Act grants cabinet ability to take ‘special temporary measures that may not be appropriate in normal times’
Prime Minister Justin Trudeau has told his caucus he will invoke the never-before-used Emergencies Act to give the federal government extra powers to handle anti-vaccine mandate protests across the country, sources say.
Those sources, who were not authorized to speak publicly, said the prime minister informed the premiers of his decision this morning.
The Emergencies Act, which replaced the War Measures Act in the 1980s, defines a national emergency as a temporary “urgent and critical situation” that “seriously endangers the lives, health or safety of Canadians and is of such proportions or nature as to exceed the capacity or authority of a province to deal with it.”
It gives special powers to the prime minister to respond to emergency scenarios affecting public welfare (natural disasters, disease outbreaks), public order (civil unrest), international emergencies or war emergencies.
The act grants cabinet the ability to “take special temporary measures that may not be appropriate in normal times” to cope with an “urgent and critical situation” and the resulting fallout. It is still subject to the protections of the Charter of Rights and Freedoms.
Once cabinet declares an emergency, it takes effect right away — but the government still needs to go to Parliament within seven days to get approval. If either the Commons or the Senate votes against the motion, the emergency declaration is revoked.
NDP Leader Jagmeet Singh said Monday that while he sees the prime minister’s decision to turn to the Emergencies Act as “proof of a failure of leadership,” he will support the declaration — which should secure its passage through a minority Parliament.
“The reason why we got to this point is because the prime minister let the siege in Ottawa go on for weeks and weeks without actually doing anything about it, allowed the convoy to shut down borders without responding appropriately,” he said.
Legal threshold questioned
Jack Lindsay, an associate professor in the applied disaster and emergency studies department at Brandon University in Manitoba, said one of the first steps in invoking the Emergencies Act is the government showing that a state of emergency exists.
“They’re gonna have to basically prove that first hurdle, that it is a national emergency,” he said.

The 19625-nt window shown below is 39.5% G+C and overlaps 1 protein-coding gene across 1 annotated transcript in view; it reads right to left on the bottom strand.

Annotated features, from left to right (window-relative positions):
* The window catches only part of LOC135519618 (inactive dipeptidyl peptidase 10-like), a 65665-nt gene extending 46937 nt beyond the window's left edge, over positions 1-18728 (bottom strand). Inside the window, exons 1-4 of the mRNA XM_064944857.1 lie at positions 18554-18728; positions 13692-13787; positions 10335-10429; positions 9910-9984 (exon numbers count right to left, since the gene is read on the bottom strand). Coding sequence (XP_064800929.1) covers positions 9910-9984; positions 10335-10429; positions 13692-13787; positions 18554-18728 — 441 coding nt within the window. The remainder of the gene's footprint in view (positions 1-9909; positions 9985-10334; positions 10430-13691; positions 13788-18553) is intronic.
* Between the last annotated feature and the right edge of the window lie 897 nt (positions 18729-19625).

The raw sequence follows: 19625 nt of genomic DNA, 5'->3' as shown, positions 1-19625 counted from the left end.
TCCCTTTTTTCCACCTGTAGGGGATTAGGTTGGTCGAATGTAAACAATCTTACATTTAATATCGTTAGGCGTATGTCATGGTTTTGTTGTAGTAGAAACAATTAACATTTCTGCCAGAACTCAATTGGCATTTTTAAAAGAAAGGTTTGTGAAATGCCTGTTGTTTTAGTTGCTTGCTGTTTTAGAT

“He’s basically going to be arguing that these truckers are basically creating a threat to the security of Canada.”
Leah West, an assistant professor in international studies at Carleton University who has published a book on national security law, questions whether that threshold has been met.
“To invoke a national emergency, the government would need to be saying that these protests threaten the security of Canada, our sovereignty or our territorial integrity,” she said.
“I have real concerns about fudging the legal thresholds to invoke the most powerful federal law that we have.”
Errol Mendes, a professor of constitutional and international law at the University of Ottawa, sees it differently.
“If you look at what’s happened not just in Ottawa but at the Ambassador Bridge and Coutts, Alta. and in B.C., essentially we have a national emergency,” he told CBC News Network.
“You have this small group basically asking the government to do whatever they want. That’s the national security problem.”
Limits on public assembly and travel possible
Under the act, the government is prohibited from taking direct control of police forces, said Lindsay.
“They do have the grounds to regulate and prohibit public assembly and travel and then regulate or prohibit the use of specific properties,” he said.
“I suppose they could put out regulations about where semi-trailers are allowed to park overnight, for example. They can designate protected places, like the Ambassador Bridge or something.”
The government also can order or direct any person to render services with compensation, said Lindsay. That power could in theory be used to tow trucks blocking streets downtown.
In a meeting with the Liberal caucus on Monday morning, Trudeau said there were no plans to deploy the military, according to the sources.
Invoking the act also triggers an inquiry at the end of the declaration.
The move follows a meeting Sunday of the federal cabinet and its Incident Response Group, a group of key ministers convened to deal with national crises. Trudeau tweeted late Sunday that the IRG discussed “further actions the government can take to help end the blockades and occupations.”
Earlier that day, Emergency Preparedness Minister Bill Blair described the attitude in government to invoking the Emergencies Act as “appropriate caution” rather than “reticence.”
Blair told CBC’s Rosemary Barton Live it’s important to make sure that “the appropriate authorities that are with the provinces are fully utilized.” He said the federal government is “prepared to do everything necessary.”
The War Measures Act was most famously used in peacetime by Prime Minister Pierre Elliott Trudeau during the October Crisis.